Exchange program brings Germans to JasperApril 26, 2013
By ALEXANDRA SONDEEN
Herald Staff Writer
JASPER — The Jasper Rotary Club hosted five German visitors this week.
The group is part of the Rotary International Group Study Exchange program that provides a cultural and vocational exchange opportunity for professionals ages 25 to 40. Each year, Rotary districts worldwide partner to host exchange groups, allowing team members the opportunity to see how their fields of work are handled in other countries. The participants are housed with Rotary host families during their stays.
A team of four German non-Rotarians came with a Rotarian team leader from the FrÃ¤nkische Schweiz-Wiesenttal club in Rotary District 1950, which covers the German states of Bavaria and Thuringia. They arrived in the United States on April 16 for a five-week visit and spent time in Evansville before coming to Jasper on Wednesday.
“It’s very nice here,” team member Bastian Kettler of Erlangen said. “It’s very German.”
Tonya Heim, president of the Jasper club, said the Rotary International president’s theme for the year is “Peace Through Service.”
“The more we get to know each other, the more we understand that we’re all alike,” she said.
“We’re all people, no matter where we’re from or what we do. This is a great program.”
On Thursday, the exchange group made a presentation to the Jasper club at a lunch meeting at the Schnitzelbank Restaurant. They also met Jasper Mayor Terry Seitz, visited Memorial Hospital and St. Joseph Catholic Church in Jasper, talked with local businessman Dave Buehler and toured Jasper Engines & Transmissions. They had visited the Lincoln Boyhood National Memorial in Lincoln City and the Francis Lindauer dairy farm in Ferdinand on Wednesday.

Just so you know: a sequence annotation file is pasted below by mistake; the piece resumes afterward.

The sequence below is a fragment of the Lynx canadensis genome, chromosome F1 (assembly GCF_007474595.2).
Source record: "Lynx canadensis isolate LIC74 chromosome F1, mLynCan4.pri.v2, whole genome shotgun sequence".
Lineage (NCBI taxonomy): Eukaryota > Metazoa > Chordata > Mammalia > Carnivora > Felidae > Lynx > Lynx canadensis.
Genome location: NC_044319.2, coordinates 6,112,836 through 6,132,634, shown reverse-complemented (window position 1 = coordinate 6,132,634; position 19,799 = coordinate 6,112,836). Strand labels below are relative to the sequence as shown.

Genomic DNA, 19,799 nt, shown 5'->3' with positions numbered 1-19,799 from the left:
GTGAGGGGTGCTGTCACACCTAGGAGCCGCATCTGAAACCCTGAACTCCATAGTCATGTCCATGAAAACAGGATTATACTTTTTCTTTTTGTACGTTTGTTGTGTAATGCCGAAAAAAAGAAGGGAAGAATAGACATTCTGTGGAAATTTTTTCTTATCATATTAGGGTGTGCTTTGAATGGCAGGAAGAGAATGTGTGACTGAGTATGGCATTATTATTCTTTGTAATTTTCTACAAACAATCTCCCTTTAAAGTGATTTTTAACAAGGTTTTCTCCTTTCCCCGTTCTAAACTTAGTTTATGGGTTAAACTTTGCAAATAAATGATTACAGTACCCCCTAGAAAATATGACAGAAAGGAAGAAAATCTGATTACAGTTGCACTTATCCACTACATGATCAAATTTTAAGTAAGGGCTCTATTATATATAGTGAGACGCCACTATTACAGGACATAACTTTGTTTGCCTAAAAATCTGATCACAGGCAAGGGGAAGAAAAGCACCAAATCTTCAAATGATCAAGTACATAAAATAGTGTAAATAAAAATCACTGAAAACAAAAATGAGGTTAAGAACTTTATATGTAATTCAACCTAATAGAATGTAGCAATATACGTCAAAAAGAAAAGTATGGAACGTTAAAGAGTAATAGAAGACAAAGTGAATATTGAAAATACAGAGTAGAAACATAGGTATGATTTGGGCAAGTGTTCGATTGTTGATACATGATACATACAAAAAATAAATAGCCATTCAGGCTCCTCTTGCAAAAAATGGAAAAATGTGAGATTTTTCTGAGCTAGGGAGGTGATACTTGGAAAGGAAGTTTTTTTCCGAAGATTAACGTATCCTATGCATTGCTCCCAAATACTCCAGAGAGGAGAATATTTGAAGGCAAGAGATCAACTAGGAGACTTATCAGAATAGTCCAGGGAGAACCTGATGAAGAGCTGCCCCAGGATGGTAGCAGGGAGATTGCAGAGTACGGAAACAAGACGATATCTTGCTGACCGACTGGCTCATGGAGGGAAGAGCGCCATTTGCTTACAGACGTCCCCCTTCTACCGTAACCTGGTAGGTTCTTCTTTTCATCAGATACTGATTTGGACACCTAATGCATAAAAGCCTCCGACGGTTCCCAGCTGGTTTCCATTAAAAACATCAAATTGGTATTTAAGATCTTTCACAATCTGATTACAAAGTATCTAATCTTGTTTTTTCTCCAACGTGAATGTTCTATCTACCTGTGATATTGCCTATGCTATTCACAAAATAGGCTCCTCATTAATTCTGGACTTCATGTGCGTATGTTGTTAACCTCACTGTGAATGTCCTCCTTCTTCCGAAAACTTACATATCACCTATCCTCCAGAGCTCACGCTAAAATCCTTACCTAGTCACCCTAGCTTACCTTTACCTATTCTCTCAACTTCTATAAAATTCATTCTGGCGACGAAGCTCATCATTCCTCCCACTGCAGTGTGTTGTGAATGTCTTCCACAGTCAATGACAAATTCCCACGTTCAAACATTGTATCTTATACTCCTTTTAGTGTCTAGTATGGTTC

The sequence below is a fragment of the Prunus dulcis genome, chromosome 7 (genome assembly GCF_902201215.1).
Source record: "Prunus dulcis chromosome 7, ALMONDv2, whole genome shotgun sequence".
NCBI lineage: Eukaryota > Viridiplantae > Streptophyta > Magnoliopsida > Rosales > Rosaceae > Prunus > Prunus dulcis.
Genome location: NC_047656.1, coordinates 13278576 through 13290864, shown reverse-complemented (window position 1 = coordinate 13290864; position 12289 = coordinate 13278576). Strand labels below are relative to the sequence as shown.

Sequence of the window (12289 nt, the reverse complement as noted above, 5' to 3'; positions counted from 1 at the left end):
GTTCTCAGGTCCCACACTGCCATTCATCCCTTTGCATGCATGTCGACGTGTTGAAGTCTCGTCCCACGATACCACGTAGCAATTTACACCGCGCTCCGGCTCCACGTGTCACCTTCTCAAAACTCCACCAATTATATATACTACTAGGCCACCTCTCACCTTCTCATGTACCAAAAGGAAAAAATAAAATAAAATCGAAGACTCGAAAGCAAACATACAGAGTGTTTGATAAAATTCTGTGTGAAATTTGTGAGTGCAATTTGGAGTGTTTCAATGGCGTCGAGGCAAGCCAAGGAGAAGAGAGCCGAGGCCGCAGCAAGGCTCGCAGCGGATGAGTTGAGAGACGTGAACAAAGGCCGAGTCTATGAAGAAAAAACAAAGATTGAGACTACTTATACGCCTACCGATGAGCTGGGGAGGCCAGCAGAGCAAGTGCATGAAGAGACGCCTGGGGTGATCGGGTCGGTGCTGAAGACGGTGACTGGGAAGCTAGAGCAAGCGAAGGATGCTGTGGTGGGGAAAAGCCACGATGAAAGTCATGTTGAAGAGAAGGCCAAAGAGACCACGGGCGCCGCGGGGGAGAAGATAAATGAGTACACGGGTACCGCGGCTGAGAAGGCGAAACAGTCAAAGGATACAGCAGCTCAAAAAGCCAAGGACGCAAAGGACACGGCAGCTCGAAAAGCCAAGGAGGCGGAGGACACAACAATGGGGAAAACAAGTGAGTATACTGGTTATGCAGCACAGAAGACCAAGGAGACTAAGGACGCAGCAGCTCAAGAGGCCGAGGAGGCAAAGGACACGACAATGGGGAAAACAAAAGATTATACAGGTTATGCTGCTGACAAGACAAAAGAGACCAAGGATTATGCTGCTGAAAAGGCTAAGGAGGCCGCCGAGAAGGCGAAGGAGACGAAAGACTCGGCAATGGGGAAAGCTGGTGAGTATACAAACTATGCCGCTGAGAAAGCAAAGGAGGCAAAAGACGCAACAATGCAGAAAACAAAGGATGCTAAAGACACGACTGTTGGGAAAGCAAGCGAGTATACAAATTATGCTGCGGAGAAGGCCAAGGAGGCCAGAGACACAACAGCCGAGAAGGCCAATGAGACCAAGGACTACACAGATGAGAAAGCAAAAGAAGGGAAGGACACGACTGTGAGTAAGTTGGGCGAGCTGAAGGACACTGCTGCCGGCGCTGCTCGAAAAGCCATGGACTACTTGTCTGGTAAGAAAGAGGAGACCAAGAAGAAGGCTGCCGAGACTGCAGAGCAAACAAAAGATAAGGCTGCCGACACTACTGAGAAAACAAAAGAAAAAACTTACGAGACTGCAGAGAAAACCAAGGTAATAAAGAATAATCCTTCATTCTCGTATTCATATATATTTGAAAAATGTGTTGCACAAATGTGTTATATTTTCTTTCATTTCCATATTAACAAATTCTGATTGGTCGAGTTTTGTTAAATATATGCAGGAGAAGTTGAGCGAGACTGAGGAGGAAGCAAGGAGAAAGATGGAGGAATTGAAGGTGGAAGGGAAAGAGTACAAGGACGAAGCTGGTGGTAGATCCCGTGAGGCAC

“The people are so kind, totally friendly everywhere,” Daniela Singer of Obertrubach, the Rotarian team leader, said. “The landscape is also beautiful.”
Kettler, who is a mechanical engineer working in forging technology, was impressed by Jasper Engines, which specializes in remanufacturing.
“It was quite interesting,” he said. “In Germany, we mostly don’t rework engines. We buy new.”
Singer was pleased to see the number of people working in the facility.
“It’s a good thing because they have work,” she said. “In Germany, most of these jobs get lost. They’re done by robots.”
The group also commented on the large number of women that work for the company, noting programs exist in Germany to try to encourage women to join mechanical and engineering fields.
“It’s surprising to see so much women,” Kettler said. “It isn’t so in Germany. This kind of work is mostly man-dominated.”
Singer, who lives in a very small village, noted she can walk from village to village in Germany. Here, the communities are more spread out.
“It’s really in the middle of nowhere here, but here is a world company,” she said of Jasper Engines. “It’s very interesting.”
Singer said the group was surprised that some American restaurants serve beverages in plastic cups. Germany is a leader among European countries for recycling.
“We only use glass in Germany,” she said. “It is the same everywhere.”
The group planned to head to Columbus today to make a presentation at the district conference there. Jasper Rotary member Darren Patterson will lead a southern Indiana group of four non-Rotarians to Germany next month.
“It’s a great program and we’ll participate in it every year,” Heim said.
Contact Alexandra Sondeen at email@example.com.
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